Developing Engaged Readers in School and Home Communities

By Linda Baker; Peter Afflerbach et al. | Go to book overview

11
Multiple Entries Into Inquiry:
Dissolving the Boundaries
Between Research and Teaching

Kathe Jervis National Center for Restructuring Education, Schools, and Teaching, New York, NY

Emily Carr Fourth Street Elementary School, Athens, GA

Patsy Lockhart Barnard-White Middle School, Union City, CA

Jane Rogers Benton Elementary School, Nicholson, GA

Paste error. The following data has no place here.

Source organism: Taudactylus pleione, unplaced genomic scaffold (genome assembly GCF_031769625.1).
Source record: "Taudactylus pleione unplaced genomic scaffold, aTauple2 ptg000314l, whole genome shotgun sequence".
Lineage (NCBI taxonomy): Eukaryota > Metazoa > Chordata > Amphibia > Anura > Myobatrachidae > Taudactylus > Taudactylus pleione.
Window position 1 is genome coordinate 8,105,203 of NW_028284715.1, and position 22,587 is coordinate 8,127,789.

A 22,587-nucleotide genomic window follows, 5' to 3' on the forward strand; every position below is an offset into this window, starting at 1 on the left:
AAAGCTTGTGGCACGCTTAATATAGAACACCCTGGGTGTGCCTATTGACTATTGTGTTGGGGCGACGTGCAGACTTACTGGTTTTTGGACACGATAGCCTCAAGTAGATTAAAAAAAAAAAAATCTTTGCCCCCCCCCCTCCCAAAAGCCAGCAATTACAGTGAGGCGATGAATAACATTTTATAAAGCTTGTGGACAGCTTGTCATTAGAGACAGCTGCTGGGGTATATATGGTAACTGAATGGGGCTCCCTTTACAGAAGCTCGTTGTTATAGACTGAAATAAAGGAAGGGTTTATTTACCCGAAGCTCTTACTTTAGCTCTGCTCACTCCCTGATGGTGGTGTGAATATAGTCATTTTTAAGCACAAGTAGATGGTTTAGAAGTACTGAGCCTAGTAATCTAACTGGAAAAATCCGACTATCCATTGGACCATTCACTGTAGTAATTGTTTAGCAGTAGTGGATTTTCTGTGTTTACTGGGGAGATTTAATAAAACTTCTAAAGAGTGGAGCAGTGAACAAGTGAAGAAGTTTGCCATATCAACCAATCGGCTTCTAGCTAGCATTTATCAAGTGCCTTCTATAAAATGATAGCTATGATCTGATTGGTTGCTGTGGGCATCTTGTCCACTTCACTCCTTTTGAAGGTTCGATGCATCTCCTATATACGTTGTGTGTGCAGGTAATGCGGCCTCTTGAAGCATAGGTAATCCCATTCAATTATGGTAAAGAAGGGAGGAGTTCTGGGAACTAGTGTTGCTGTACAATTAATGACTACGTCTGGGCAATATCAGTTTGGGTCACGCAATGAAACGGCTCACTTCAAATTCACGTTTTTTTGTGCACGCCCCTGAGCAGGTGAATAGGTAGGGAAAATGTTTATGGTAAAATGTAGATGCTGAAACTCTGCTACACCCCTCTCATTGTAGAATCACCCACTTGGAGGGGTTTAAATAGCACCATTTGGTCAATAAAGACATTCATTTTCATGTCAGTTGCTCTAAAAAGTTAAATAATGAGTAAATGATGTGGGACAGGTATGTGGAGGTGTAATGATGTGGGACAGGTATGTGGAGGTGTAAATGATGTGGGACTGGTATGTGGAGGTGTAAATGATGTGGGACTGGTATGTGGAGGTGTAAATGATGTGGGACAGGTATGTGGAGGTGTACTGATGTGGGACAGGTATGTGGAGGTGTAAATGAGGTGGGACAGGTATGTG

Just as children make meaning of their world in the course of their daily lives at home and at school, teachers reach for an understanding of what happens in their own classrooms. Not just some special teachers, but all teachers have deep, but often unarticulated, knowledge about their classrooms. Teachers are not born with this knowledge, but hone it over years of experience. Yet the teaching profession does not automatically, or even usually, provide the occasion for teachers to examine their practice, to make explicit the assumptions or the daily decisions on which teaching is built. Nor is there the chance to analyze the complexities and burning questions of classroom practice with colleagues. What puzzles us? What do we value? How do we enact our values in the classroom? How can we make the particular children we teach more visible and their voices more audible? This stuff of daily classroom life is the essence of teacher inquiry. Should I move seventh-grade Keshana away from the friends she is drawn to like a magnet or can I trust her to find within herself the concentration she needs to write? How can I build a community of readers and writers among second language learners who speak at least four different languages? What do I as a White woman or African American

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